Scripture:Ephesians 4:25-5:2, NRSV
Location: First preached at Grace Presbyterian Church of Ft. Worth, Florida
I don’t know about you but as I get older I seem to uncover more and more about how I got to be the way I am. One of the main things that impacted me negatively in life happened when I was around six years old. I grew up in the 80’s when parents still let their kids run around the neighborhood in North East Ohio.
My parents worked a lot and they didn’t want me staying home for a long time alone by myself so I walked – maybe a mile and a half to a babysitter after school in a surrounding neighborhood. Now mind you I was six-ish. And I was in N.E. Ohio where there is pretty bad weather most times of the year.
But one day, for whatever reason, these two kids in older grades than me (4th and 6th grade if I remember correctly) started bullying me after school. And they’d hit me – never in the face – so you couldn’t tell, and they’d make me do stuff I didn’t want to do. And I was afraid. And it lasted a full school year. It got so bad that I started leaving school out a back door through the playground and then climbing a fence to try and walk a different way to the babysitters. But they still found me.
And I didn’t tell anybody because; I… I don’t know. I was ashamed, had I done something to deserve this I thought? I have never tried to make a big deal about it. My parents don’t even know about this to this day. I figure, what good would it do to tell them now?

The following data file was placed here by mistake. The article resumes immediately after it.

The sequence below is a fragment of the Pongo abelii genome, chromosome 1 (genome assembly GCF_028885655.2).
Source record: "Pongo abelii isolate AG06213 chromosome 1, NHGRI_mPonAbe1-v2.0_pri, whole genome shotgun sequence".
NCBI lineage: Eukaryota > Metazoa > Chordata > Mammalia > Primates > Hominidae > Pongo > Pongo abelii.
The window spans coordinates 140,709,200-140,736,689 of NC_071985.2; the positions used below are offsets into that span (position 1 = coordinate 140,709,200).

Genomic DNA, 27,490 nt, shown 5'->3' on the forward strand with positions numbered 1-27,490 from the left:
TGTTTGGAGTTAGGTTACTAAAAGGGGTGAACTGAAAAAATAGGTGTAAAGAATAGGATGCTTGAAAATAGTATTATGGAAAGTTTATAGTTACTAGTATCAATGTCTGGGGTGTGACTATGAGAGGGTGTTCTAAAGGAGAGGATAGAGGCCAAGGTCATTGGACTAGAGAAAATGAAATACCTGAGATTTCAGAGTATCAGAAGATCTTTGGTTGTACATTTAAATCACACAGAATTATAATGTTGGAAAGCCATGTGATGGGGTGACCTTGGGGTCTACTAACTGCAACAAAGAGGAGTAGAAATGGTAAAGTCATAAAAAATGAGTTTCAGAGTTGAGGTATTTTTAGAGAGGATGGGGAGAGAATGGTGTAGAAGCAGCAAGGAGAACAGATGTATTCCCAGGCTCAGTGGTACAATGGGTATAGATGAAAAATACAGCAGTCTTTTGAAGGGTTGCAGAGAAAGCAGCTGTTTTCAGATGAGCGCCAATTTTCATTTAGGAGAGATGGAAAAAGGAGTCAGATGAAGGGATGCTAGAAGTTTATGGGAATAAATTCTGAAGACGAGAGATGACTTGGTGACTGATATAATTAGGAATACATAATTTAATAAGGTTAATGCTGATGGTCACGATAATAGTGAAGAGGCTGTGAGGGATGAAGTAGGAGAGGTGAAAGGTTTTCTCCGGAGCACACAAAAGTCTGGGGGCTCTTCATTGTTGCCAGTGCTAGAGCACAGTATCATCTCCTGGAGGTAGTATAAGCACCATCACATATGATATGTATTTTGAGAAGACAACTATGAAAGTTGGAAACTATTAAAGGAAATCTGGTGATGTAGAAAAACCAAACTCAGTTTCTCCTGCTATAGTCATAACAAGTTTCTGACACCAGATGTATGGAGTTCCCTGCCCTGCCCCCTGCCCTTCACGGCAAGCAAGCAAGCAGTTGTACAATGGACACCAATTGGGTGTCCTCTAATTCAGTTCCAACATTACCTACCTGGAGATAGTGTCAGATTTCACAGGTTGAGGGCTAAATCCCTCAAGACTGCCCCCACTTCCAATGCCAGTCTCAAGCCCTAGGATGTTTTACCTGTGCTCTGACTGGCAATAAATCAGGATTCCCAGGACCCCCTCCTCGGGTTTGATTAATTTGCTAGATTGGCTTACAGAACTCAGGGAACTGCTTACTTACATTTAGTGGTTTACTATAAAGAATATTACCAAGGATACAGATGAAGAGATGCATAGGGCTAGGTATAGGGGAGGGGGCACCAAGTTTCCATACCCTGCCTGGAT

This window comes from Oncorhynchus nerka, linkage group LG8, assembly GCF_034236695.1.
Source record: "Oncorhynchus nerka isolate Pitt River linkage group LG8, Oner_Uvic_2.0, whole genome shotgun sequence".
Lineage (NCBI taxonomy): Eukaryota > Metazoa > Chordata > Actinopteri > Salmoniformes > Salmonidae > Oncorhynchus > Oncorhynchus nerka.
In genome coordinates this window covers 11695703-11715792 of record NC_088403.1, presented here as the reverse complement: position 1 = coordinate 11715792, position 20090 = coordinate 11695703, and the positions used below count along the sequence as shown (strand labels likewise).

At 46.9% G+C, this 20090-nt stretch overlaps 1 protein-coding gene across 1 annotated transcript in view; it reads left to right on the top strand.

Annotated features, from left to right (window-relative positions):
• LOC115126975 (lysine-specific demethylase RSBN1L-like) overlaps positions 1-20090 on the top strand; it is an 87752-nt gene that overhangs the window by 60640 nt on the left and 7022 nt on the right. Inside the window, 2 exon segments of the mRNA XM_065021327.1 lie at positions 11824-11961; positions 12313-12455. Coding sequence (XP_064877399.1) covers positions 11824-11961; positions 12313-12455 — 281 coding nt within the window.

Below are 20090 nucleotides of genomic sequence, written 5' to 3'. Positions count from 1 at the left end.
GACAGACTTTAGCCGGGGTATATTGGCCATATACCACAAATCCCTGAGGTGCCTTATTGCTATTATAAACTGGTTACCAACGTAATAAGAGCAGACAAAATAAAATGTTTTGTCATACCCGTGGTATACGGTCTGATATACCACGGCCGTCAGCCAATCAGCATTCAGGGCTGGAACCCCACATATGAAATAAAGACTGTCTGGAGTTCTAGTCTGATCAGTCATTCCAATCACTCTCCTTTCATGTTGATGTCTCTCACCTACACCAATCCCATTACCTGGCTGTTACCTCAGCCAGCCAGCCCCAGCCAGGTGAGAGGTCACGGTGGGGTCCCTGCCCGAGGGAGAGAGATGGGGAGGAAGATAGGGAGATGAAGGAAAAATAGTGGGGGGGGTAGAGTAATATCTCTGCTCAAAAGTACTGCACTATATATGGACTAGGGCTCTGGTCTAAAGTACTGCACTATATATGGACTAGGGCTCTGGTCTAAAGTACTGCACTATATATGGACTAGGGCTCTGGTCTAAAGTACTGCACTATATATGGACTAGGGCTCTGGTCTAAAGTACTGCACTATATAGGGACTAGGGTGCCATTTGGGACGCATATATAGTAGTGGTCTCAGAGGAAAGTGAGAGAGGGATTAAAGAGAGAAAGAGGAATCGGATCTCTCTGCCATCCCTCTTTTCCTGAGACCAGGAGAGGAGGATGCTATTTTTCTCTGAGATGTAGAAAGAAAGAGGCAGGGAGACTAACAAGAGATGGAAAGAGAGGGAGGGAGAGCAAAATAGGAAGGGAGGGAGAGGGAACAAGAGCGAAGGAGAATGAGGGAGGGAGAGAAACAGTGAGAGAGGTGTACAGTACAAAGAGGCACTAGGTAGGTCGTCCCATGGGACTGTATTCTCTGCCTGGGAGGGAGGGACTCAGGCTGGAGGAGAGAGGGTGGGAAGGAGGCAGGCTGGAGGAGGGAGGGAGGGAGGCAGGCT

But I was scared and I was pretty much helpless. And what I have learned over the years is that in those moments of vulnerability I was being formed. And that’s stuff that I now deal with every day. And I only tell this story to say that – I think that in our own way – we all deal with our five- or six-year-old selves’ issues. It really doesn’t matter what your context was or is – how someone else treated you - shaped you. And my point in all of this is to say that at a very deep level - how you choose to treat someone else will form him or her. And that formation, while it might be more impressionable when we are children, doesn’t stop there.
Now I don’t even remember what those kids’ names were that bullied me. I can’t remember what they looked like except that they were a lot bigger than me. I just know that their home life (because they drug me there numerous times) was far worse than mine.
Have you ever seen the scene in the movie Good Will Hunting where Robin Williams’ character, Sean Maguire - who is a psychiatrist, counsels Matt Damon’s character “Will” who was abused as a child. You don’t even have to have seen the movie to get the point of the clip – Williams holds up his file and says – you see this – all this shit – it's not your fault. And he just repeats it - over and over - It’s not your fault.
Folks, those things that happened to you when you were little, whatever they were, that gave you the baggage you have today. It’s not your fault.
Reality Changing Observations:
Q1. What things in your early childhood do you remember that shaped you either positively or negatively?
Q2. What is something that has happened in your life that made you feel helpless?
Q3. How does what you do in life have a ripple effect throughout existence?